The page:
Werner & DeSimone (2006)

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Preparing Lesson Plans


Content to be covered
Activity sequencing
Selection/design of media
Selection of trainee activities
Timing and phasing of activities
Method(s) of instruction
Evaluation methods to be used
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Training Methods
Methods
Instructor-led Classroom Programs
Self-Study, Web-based
Job-based Performance Support
Public Seminars
Case Studies
Role Plays
Games or Simulations, Non-computer-based
Self-Study, Non-computer-based
Virtual Classroom, with Instructor
Games or Simulations, Computer-based
Experiential Programs
Virtual Reality Programs
Media
Workbooks/Manuals
Internet/Intranet/Extranet
CD-ROM/DVD/Diskettes
Videotapes
Teleconferencing
Videoconferencing
Satellite/Broadcast TV
Audiocassettes

Percent
91
44
44
42
40
35
25
23
21
10
6
3
79
63
55
52
24
23
12
4

SOURCE: From 2003 Industry Report (2003). Training, 40(9), 2138.

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Types of Training
Computer Applications

96

Computer Programming

76

New Hire Orientation

96

Personal Growth

76

Non-Executive Management

91

Managing Change

75

Tech. Training

90

Problem Solving/Decision
Making

75

Communications Skills

89

Time Management

74

Sexual Harassment

88

Train-the-Trainer

74

Supervisory Skills

88

Diversity/Cultural Awareness

72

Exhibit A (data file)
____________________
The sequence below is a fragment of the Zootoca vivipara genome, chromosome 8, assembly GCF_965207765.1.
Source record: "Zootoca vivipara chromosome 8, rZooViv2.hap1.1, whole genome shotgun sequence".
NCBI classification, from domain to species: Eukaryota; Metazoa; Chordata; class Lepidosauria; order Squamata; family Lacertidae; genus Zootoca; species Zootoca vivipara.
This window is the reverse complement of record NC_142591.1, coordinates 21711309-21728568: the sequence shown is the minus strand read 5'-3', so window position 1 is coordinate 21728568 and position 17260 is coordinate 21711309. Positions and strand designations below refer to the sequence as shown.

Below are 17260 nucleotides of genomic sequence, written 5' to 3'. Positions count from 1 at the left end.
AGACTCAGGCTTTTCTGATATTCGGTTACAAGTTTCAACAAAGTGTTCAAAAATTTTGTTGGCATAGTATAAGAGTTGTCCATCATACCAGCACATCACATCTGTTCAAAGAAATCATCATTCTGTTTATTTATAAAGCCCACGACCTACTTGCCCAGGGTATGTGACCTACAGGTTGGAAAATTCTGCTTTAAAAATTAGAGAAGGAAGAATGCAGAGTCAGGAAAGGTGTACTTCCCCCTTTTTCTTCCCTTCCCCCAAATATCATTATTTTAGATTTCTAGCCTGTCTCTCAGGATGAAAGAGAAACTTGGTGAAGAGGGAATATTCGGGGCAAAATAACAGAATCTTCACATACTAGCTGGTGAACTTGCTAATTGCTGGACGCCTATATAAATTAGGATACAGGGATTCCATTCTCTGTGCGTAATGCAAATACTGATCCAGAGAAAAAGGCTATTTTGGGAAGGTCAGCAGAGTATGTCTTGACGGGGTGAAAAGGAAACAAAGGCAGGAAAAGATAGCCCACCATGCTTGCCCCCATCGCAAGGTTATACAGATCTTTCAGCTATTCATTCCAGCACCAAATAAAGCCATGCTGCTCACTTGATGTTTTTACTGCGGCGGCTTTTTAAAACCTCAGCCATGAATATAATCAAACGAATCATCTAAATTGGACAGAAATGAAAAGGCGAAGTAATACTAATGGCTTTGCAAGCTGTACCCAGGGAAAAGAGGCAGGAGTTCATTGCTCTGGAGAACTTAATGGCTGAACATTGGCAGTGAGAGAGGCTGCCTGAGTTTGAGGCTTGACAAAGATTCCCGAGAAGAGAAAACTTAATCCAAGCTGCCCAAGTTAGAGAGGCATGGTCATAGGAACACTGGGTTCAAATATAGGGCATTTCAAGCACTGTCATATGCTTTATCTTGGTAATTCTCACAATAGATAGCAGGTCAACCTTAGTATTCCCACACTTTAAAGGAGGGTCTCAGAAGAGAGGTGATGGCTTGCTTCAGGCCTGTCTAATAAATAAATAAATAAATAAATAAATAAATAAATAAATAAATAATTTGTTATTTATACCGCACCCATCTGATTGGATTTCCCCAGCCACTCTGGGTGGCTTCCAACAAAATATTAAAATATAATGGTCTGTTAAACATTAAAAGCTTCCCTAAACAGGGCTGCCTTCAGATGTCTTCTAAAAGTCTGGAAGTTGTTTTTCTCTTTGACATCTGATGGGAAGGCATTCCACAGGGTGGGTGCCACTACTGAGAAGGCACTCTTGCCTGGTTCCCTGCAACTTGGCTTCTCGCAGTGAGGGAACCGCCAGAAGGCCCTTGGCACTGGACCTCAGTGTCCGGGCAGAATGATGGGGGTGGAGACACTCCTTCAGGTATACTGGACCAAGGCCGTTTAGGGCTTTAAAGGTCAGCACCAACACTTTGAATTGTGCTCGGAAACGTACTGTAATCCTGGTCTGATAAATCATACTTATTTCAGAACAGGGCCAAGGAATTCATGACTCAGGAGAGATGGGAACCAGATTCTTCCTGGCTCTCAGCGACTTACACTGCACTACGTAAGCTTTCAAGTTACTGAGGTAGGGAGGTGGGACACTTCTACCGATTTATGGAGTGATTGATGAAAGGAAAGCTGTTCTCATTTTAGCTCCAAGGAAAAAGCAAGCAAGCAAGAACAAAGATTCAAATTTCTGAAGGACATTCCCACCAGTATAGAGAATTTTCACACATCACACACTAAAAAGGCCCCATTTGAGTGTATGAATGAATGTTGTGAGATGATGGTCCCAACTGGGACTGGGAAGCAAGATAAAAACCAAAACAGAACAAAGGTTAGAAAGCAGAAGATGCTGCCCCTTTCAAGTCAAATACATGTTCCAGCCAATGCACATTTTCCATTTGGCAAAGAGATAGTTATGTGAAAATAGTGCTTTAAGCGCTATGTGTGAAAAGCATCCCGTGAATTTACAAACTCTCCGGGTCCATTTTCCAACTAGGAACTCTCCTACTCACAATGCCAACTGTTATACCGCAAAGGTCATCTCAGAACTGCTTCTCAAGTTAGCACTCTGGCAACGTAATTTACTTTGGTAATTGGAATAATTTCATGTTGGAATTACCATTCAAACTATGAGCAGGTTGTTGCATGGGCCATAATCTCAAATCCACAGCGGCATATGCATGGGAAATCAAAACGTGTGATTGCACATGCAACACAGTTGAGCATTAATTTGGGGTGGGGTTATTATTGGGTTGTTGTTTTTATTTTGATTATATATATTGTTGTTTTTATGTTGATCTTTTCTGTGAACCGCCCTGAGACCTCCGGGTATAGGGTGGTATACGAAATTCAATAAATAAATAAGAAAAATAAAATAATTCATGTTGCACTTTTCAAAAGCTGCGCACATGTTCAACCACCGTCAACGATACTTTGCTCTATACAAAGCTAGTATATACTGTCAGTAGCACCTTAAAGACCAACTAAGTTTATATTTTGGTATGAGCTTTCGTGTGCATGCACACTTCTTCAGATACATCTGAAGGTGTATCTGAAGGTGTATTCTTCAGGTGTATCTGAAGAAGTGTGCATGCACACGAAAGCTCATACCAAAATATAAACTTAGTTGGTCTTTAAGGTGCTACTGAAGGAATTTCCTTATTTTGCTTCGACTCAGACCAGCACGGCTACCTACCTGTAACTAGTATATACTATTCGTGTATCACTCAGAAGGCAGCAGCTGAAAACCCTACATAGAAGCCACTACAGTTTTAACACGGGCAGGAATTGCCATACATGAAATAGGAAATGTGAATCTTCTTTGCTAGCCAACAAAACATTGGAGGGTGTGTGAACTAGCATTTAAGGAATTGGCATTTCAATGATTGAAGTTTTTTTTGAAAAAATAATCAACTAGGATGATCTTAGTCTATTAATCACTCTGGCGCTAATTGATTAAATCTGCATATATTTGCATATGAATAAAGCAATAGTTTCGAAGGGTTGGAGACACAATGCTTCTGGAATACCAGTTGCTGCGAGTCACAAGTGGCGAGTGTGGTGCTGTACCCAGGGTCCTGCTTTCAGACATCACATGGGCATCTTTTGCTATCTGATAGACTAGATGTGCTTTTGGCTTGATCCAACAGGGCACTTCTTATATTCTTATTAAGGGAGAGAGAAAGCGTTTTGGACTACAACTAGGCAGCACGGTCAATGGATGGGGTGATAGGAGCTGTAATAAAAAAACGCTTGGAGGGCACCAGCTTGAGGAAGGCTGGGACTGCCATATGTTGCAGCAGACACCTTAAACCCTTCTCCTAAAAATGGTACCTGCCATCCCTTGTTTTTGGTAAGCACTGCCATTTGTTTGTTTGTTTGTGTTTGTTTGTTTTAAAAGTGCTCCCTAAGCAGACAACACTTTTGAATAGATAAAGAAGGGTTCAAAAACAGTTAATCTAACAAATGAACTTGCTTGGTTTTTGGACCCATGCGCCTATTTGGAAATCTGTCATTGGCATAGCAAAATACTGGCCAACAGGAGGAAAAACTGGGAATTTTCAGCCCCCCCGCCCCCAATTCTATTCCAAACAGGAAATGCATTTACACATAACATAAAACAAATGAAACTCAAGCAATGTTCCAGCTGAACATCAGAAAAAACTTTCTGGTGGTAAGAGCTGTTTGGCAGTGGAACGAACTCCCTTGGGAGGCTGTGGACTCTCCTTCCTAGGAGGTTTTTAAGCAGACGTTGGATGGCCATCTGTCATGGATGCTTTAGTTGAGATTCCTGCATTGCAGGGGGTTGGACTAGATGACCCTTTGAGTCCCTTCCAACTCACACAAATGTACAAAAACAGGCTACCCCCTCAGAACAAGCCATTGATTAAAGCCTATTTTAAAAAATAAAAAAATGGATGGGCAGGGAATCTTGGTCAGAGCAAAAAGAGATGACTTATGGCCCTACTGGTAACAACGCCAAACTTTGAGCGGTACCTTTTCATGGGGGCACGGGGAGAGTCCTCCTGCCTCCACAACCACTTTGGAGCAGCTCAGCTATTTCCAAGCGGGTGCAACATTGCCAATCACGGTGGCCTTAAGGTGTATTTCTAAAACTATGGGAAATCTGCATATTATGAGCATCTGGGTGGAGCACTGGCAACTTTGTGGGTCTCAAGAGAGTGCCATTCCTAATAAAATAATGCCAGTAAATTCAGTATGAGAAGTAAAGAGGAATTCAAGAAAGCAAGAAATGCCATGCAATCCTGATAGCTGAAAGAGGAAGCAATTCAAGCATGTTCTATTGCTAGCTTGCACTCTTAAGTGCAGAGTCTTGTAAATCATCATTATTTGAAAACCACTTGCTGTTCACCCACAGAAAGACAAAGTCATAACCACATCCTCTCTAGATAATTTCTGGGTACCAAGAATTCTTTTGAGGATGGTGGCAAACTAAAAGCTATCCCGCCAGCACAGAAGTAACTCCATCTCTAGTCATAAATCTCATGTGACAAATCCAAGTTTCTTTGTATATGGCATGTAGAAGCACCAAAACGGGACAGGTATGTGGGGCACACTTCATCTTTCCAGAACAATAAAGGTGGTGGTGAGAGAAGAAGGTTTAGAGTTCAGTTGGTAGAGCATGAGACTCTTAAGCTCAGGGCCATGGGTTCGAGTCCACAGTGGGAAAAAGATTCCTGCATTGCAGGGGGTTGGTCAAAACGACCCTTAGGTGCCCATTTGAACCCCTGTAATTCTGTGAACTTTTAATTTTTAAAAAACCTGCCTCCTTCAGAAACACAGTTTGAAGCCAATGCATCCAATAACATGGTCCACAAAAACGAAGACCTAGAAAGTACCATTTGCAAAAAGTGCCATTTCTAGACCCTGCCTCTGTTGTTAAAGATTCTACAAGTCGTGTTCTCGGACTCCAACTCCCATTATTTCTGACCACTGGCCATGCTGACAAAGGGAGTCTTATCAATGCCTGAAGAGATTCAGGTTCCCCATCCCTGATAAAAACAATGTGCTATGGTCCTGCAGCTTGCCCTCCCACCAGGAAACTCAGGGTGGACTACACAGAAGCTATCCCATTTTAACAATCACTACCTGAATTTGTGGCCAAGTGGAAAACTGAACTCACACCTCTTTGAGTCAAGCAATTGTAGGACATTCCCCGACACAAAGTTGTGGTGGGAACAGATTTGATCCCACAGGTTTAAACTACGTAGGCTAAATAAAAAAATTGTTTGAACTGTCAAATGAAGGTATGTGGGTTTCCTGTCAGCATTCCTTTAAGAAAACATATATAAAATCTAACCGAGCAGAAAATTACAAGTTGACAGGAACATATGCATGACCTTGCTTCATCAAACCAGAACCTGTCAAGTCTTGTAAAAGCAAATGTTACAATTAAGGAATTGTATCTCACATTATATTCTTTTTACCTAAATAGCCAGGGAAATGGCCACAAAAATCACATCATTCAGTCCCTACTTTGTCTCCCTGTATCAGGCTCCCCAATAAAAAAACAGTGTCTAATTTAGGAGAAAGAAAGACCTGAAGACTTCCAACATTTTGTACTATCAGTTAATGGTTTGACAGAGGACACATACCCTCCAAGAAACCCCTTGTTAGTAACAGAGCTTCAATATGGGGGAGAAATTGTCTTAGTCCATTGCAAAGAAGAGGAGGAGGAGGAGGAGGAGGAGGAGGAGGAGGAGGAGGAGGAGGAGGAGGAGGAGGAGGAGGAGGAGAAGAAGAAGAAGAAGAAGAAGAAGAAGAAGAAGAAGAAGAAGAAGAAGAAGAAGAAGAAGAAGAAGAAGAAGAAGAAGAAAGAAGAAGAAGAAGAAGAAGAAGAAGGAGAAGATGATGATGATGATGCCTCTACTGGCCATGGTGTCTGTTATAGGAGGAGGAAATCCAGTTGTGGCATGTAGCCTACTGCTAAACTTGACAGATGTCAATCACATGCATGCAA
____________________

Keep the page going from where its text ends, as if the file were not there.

Leadership

85

Hiring/Interviewing

71

New Equipment Operation

85

Strategic Planning

69

Performance
Management/Appraisal

85

Customer Education

68

Team Building

82

Quality/Process Improvement

65

Customer Service

81

Public Speaking/Presentation
Skills

62

Product Knowledge

79

Basic Life/Work Skills

62

Executive Development
Safety

78
Ethics
Werner77
& DeSimone
Sales(2006)

61
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Selecting Training Methods


Consider the following:
Program objectives
Time and money available
Resources availability
Trainee characteristics and
preferences
Note: Training methods are covered in Ch. 6.
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Training Materials
Program announcements
Program outlines
Training manuals and textbooks
Training aids, consumables, etc.

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Scheduling Training
Must be done in conjunction with:
Production schedulers
Shift supervisors
Work supervisors/managers
Trainees

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Training During Normal


Working Hours
Issues to consider:

Day of week preferred


Time of day
Peak work hours
Staff meeting times
Required travel
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Training After Working


Hours
Are workers/trainees getting paid?
If so, by whom?
What about personal
commitments?
What do you do for shift workers?

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Registration and
Enrollment Issues
How, when, and where does one
register?
Who is responsible for logistics?

Travel
Lodging
Meals
Etc.

How do one cancel/reschedule?


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Summary
As in building a house, design issues
must be addressed before training:

Objectives
Who will conduct the training
Lesson plan
Appropriate methods/techniques to use
Materials needed
Scheduling issues
Werner & DeSimone (2006)